The three-part rule for moisture management
Get moisture off of, out of and away from a construction detail as quickly as possible
By John Koester
The three-part rule of moisture management is to “get moisture off of, out of and away from a construction detail as quickly as possible.” However, we are left with the nagging questions: Off to where? Out to where? Away to where?
Answering these three questions is the really difficult part of the rule. Only a fraction of the liquid water involved will evaporate into thin air and, in some cases, even then it still can have a negative impact on the construction detail.
Part I: Off a construction detailLet’s start with getting the water “off of” a construction detail. Obviously, this applies to hundreds and hundreds of details; however, let’s start with roofs. Roofs can be sloped to drain in many directions. (See Image A.)
The roof style depends on numerous factors, including architectural style, distance to be covered, budget, etc. Generally, for moisture management purposes, the more slope, the better. The greater the slope (pitch) on a roof, the faster liquid water can run off. (See Image B.)
This is important, since the less time liquid water is on a construction detail (roof), the less likelihood it will absorb into that construction detail.
We also should reduce the number of projections or obstructions that are in the path of this draining liquid water. Anything that slows the flow of liquid water off a construction detail, such as chimneys or vent stacks, increases the amount of time that liquid water will spend on the construction detail. (See Image C.)
The best scenario for liquid water, once it is off a roof perimeter detail and headed downward, is directly to a designed grade. (See Image F-1.) If it comes in contact with the surface of the building’s exterior wall or lands on another construction detail, more work is to be done. (See Image D.)
Part II: Out of a construction detailThe amount of water entering a construction detail is certainly of concern. However, the amount of “time” that even a small amount of water is in a construction detail also is of concern. The extended time factor will allow moisture to absorb more deeply into the detail. Amount and time are negatives, because they extend the drying cycle – possibly even into the next wetting cycle – allowing the construction detail to be in a perpetually wet condition.
This extended wet condition also may be subjected to a freeze-thaw cycling, compounding the problem. The amount of time that moisture is in contact with a construction detail is, in many cases, even more critical than the amount of moisture involved. It also can result in the much-publicized mold issue.
of” a construction detail is the law! (2009 IBC R703.12.1.)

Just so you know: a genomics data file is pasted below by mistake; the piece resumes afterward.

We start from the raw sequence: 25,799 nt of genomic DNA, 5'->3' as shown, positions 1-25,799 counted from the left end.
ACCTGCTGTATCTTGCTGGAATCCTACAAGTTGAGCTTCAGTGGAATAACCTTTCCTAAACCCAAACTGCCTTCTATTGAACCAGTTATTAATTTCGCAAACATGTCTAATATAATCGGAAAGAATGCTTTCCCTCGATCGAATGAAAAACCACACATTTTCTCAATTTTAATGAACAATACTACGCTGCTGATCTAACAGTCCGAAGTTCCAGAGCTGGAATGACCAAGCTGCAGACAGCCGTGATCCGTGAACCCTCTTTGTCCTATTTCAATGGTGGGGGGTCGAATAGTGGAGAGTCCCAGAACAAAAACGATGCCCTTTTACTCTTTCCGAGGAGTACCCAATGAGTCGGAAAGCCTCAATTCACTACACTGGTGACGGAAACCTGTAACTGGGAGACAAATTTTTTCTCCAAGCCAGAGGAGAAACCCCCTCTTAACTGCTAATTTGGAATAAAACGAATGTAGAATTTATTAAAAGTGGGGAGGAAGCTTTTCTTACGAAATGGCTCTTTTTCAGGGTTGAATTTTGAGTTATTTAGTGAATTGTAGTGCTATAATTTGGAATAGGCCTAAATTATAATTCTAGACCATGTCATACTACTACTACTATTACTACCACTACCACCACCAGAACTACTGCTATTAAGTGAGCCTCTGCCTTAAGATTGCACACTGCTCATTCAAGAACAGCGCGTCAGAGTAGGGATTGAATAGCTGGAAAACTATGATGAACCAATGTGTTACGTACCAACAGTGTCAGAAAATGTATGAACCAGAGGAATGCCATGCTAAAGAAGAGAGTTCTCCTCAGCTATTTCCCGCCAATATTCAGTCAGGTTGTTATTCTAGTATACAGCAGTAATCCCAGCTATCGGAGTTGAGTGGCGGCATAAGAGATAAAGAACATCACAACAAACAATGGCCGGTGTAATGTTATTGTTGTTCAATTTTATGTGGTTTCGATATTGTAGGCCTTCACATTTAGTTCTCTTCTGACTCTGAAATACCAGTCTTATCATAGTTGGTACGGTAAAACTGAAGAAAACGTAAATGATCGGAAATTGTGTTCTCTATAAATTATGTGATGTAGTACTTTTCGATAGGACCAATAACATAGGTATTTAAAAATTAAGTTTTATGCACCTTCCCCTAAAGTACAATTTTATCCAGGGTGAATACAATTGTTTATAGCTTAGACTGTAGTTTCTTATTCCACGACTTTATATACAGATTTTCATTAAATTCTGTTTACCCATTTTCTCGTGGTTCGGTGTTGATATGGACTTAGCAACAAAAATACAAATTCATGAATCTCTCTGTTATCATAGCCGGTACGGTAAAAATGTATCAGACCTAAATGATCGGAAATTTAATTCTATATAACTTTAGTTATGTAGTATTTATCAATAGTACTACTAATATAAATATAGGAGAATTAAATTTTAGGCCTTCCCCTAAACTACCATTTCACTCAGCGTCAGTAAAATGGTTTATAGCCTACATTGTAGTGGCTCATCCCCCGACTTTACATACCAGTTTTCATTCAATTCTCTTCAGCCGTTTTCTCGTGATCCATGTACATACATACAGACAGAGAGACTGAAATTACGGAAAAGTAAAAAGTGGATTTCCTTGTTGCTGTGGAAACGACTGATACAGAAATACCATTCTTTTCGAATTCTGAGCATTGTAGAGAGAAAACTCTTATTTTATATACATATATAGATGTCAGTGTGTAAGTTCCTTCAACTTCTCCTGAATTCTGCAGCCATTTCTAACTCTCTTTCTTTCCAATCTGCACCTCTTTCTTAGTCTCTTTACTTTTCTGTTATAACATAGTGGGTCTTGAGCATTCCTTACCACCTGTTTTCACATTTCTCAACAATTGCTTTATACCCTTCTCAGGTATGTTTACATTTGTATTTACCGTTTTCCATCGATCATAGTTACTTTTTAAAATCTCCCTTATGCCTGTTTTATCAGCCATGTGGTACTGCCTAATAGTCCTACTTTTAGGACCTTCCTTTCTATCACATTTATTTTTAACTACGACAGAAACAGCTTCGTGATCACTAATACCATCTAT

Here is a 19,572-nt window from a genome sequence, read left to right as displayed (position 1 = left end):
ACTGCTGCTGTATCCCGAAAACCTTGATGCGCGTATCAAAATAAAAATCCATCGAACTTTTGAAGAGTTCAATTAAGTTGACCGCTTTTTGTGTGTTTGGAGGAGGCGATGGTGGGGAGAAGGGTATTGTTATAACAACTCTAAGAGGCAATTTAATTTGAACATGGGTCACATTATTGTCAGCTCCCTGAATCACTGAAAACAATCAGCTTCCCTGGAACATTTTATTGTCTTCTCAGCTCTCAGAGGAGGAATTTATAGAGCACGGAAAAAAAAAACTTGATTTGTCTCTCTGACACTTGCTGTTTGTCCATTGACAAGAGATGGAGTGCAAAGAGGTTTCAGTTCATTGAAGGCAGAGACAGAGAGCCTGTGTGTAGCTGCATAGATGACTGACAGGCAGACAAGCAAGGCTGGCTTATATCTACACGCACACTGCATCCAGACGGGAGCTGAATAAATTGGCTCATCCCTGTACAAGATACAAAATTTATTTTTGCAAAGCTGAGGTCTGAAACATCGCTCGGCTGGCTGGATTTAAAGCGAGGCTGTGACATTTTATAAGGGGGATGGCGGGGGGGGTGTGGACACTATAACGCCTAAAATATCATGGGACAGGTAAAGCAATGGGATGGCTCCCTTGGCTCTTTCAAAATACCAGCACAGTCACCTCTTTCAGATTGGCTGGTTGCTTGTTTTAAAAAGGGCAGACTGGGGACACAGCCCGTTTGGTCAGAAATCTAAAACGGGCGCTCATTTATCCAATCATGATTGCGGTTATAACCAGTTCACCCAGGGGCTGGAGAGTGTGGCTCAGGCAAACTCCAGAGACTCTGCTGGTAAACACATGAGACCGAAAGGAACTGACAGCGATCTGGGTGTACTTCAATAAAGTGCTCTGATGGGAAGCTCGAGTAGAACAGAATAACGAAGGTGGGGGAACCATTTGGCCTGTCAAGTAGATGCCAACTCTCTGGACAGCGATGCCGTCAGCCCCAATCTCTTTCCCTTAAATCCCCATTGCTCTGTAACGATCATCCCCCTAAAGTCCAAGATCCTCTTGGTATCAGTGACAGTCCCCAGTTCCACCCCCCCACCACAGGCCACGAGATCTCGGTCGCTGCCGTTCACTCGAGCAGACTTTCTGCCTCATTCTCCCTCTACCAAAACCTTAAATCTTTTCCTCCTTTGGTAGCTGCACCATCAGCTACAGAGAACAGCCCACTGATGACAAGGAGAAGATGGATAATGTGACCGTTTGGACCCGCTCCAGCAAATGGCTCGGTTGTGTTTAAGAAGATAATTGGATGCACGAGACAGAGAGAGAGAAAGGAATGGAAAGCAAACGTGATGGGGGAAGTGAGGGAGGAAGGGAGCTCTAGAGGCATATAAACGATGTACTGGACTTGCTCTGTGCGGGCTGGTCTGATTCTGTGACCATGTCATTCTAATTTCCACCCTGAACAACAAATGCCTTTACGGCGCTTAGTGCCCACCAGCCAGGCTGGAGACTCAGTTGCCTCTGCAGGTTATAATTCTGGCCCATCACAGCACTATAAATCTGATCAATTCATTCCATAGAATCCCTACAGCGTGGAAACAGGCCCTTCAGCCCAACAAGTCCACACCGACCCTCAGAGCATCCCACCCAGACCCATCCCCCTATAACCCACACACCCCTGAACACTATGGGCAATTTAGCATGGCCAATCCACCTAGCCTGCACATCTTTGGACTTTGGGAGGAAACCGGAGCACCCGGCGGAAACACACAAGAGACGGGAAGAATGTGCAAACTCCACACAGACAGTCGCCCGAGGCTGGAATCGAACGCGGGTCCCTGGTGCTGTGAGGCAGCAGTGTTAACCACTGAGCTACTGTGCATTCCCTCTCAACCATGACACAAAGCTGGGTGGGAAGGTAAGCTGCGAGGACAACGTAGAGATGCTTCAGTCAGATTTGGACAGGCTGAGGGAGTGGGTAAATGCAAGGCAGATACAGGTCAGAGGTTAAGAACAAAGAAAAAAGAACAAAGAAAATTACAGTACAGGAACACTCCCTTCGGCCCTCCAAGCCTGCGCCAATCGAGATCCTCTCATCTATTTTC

Part III: Away from a construction detailOnce the liquid water is on the top surface of the surrounding grade, the third element of moisture management comes into play. We need to get the moisture that we have drained “off of” and “out of” the building, “away from” any and all construction details. Building sites must have a designed drainage plan. This drainage plan should be in place from the earliest stages of the planning phase; it should be rigorously maintained during the construction phase; and it should be continued throughout the building’s useful existence.
Unfortunately, this is one of the most neglected aspects of good moisture management. If neglected, dire consequences may occur, since critical structural components of a building such as basement walls and footings, and their supporting soils, may be compromised. (See Image K.)
Landscaping, both hard and soft, that is immediately adjacent to buildings must be designed to compensate for fill disturbed by foundation excavation. (See Images K-1 & K-2.) If this runoff water needs to be diverted around dwellings, the pathway swale needs to be a minimum of 15 feet away from dwelling and, preferably, hard surfaced. (See Image M.) Excessive moisture will also over-stress the moisture-resistant coatings and drain tile systems that should be a part of below-grade construction details. (See Image L.)
If the ambient temperature in the below-grade construction details cannot keep basement walls and floors warmed, and if they are constantly in a cool condition, chances are that surface temperatures of these foundation components may be at or below the dew point, and condensation will occur. When water vapor condenses on a surface, or on other air particles, liquid water droplets form. This can and often does create a “wet basement.”
By now, it should be apparent that, by not complying with the “away from” part of the rule of good moisture management, really bad things can and will happen. Designing and maintaining a good drainage plan for a construction site is not easy, but it is well worth it. A construction site with a designed and maintained drainage plan is more efficient for everyone involved. A site that is allowed to turn into a “swamp” will regularly impact the site, including the soils and the fill surrounding the building foundation, and that may have both short-term and long-term negative consequences.
ConclusionWhen it comes to managing moisture, it should be obvious that there are direct connections among all moisture management conditions and components. John Donne wrote, “No man is an island, entire of itself.”
The same thing holds true for any construction component or detail. Very few, if any, features or factors of a construction project stand alone. A holistic relationship exists, and the improper treatment or neglect of any one component will imperil the rest.
Originally published in Masonry magazine.
About the Author
John Koester is CEO Masonry Technology, Inc. He can be contacted at firstname.lastname@example.org.